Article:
Prominent TV news doctor puts own name on pre-fab
By Michael Stoll
March 24, 2006
Dean Edell, the syndicated multimedia medical reporter who calls
himself "America's Doctor," has built a thriving business
dispensing news and advice about everything from cancer treatments
to erectile dysfunction.
What followers of his "Medical Journal" on KGO Channel
7 may not realize is that the reporting he takes credit for on
the air often is not his own.
Many of his TV stories, along with transcripts under his byline
on the KGO Web site, were taken nearly verbatim from a low-profile
news service in Florida that mails out prepackaged video reports
to more than 100 TV stations across the country.
The company, Ivanhoe Broadcast News, allows local reporters to
put their names on stories they didn't report, film or write --
without mentioning Ivanhoe. Stations also are permitted to omit
geographical information, giving viewers the false impression
that the stories were locally produced and the patients and doctors
quoted in the stories could be their neighbors.
Dr. Edell's byline also has appeared at the top of press releases
posted on the KGO Web site and another health news site with which
Dr. Edell has been affiliated. While KGO's management said the
misleading credit on its site was a mistake that would be corrected,
the station maintains there is nothing wrong with obscuring the
true sources of his on-air reports.
There was no shortage of criticism of that approach.
"That's plagiarism," said Paul Little, president of
the National Association of Medical Communicators. "I think
the airing of any piece of video, when the viewer is not aware
of the true source of the video, is unethical."
Kelly McBride, ethics group leader at the Poynter Institute,
a nonprofit training center for journalists in St. Petersburg,
Fla., agreed. "Even if you do have the writer's permission,
it's plagiarism," she said. "The problem is it's a deception
to the reader, saying that you've written this piece."
According to the Oxford English Dictionary, "plagiarize"
means "To take and use as one's own the thoughts, writings
or inventions of another."
The Radio-Television News Directors Association's Code of Ethics
admonishes electronic journalists to "clearly disclose the
origin of information and label all material provided by outsiders."
The Society of Professional Journalists' code states it even more
plainly: "Never plagiarize."
But Tom Rosenstiel, director of the Project for Excellence in
Journalism in Washington, D.C., said that word implies unauthorized
copying, or theft: "Plagiarism and borrowing of material
is not like fabrication -- it's a gray line, not a black-and-white
Dr. Edell said he was less concerned about attribution than accuracy.
He said Ivanhoe has an excellent reputation inside the business,
and he, an M.D., vets each story on its scientific merits.
Following the script
Not in dispute, however, is the extent of the copying. A story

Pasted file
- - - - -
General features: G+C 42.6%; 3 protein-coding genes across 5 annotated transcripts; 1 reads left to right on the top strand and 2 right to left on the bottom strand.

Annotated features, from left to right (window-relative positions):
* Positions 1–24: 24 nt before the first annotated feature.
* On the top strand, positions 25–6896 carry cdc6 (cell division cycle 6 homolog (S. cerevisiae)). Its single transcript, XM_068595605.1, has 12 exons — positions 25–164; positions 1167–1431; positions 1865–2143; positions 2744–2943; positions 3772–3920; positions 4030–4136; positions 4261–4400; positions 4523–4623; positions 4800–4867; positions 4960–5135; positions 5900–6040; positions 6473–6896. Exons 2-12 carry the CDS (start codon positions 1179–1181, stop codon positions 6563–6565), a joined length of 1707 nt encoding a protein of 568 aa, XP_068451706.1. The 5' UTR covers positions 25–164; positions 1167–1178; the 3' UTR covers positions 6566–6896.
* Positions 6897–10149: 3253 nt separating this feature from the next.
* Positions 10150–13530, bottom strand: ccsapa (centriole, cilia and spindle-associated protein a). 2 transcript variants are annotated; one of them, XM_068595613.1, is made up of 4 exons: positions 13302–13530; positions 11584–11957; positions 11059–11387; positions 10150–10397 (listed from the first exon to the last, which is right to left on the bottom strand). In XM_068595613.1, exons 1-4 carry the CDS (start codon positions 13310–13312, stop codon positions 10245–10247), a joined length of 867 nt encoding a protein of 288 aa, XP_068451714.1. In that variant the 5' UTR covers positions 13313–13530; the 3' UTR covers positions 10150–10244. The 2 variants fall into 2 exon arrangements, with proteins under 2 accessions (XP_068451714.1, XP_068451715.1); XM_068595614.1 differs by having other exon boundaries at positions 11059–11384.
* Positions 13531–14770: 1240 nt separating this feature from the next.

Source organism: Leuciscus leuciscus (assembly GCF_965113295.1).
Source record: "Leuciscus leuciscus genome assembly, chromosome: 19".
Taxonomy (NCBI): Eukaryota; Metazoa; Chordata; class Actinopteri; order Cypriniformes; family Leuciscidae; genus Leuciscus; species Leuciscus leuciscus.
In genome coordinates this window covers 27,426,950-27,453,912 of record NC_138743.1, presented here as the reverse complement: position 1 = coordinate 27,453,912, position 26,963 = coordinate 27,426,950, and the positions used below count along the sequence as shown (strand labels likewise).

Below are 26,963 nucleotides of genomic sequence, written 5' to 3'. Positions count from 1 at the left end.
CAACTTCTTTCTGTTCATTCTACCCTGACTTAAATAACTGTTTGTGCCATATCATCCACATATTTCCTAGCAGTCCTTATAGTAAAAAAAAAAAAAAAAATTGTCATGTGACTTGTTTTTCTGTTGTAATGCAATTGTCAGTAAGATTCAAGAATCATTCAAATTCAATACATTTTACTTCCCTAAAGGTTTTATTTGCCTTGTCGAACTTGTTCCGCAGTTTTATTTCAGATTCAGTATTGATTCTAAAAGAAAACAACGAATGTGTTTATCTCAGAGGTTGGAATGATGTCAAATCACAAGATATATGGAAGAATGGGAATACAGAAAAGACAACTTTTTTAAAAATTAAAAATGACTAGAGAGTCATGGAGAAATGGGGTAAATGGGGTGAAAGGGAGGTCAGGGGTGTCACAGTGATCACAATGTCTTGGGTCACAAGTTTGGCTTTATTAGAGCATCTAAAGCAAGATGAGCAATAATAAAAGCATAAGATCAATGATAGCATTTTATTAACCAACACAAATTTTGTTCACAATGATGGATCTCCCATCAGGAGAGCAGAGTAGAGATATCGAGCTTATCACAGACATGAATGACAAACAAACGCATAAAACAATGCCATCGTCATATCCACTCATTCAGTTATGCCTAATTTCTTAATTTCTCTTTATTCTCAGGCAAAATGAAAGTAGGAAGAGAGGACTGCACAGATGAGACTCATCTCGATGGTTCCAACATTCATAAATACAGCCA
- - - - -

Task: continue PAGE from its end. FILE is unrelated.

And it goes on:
about heart surgery that ran March 2 on KGO, the ABC station in
San Francisco, began with anchor Cheryl Jennings saying "ABC7's
Dr. Dean Edell reports on an innovative new approach."
As the included video clip shows, it was not Dr. Edell's reporting
at all. Nor, it turns out, was it all that new.
The story, describing a ring surgically implanted into the heart
to improve blood flow, was filmed at least partly in Michigan
by videographers working for Ivanhoe six months before it was
aired in San Francisco, said Kara Gavin, a spokeswoman for the
University of Michigan Health System. A nearly identical version
ran in early January on News14 in Raleigh, N.C., with a narration
by Ivanhoe's announcer Jennifer Matthews. That clip can be found
on that station's Web site.
In addition to the prepackaged video stories, KGO's Web site
has featured press releases from several American medical centers
under the words, "By Dr. Dean Edell." When Grade the
News inquired about the misleading byline, KGO said it would no
longer appear on those pages. News Director Kevin Keehsan wrote
in an e-mail that the byline was a formatting error on the station's
computer, which had automatically added Dr. Edell's name to everything
posted on his section of the site.
The lack of attribution in video, however, was deliberate. Mr.
Keeshan indicated that he had no intention of identifying the
true authors of TV stories narrated by Dr. Edell on KGO.
"We've never attributed any of Dean's reports to his producers,
which includes Ivanhoe Broadcast Services," Mr. Keeshan wrote.
"We will not do so in the future."
Cheaper than original stories
In telephone and e-mail interviews Dr. Edell acknowledged that
in recent years he has increasingly relied on prepared stories
from Ivanhoe. He said that to sustain the level of productivity
of about one story per day his producer at KGO, Penelope Dunham,
sometimes sends him stories to announce that come almost entirely
from the service. On some stories she will film locally and write
original material, but on others will take pre-written scripts
and perhaps "flip-flop paragraphs," Dr. Edell said.
Then Dr. Edell edits them, he said, sometimes adding a personal
touch by filming brief "stand-up" narrations in a pharmacy.
Often, he said, he injects a dose of "doctorly advice"
based on his reading of medical research reports. He said he typically
drives into San Francisco to record between five and 10 "Medical
Journal" segments in a single day.
"We'll do them pretty much as-is, but I don't think they
come with stand-ups, so we always have to do that part of it,"
Dr. Edell said he uses the pre-fab reports because KGO has slashed
his support staff to save money. In the 1990s, when his medical
segments were syndicated nationally, he had two producers. He
also said he had a full-time tape editor and cameraman. (Mr. Keeshan
said only two people worked for Dr. Edell full time.) Now only
Ms. Dunham works just for him, he said. "The whole system
is pretty much stretched," Dr. Edell said. "It's so
expensive to send out crews to do something that the supplier
of this B-roll provides us."
But he did express surprise when informed that the finished stories
contained no on-screen titles crediting Ivanhoe. He said he hadn't
noticed because he doesn't watch his own finished pieces when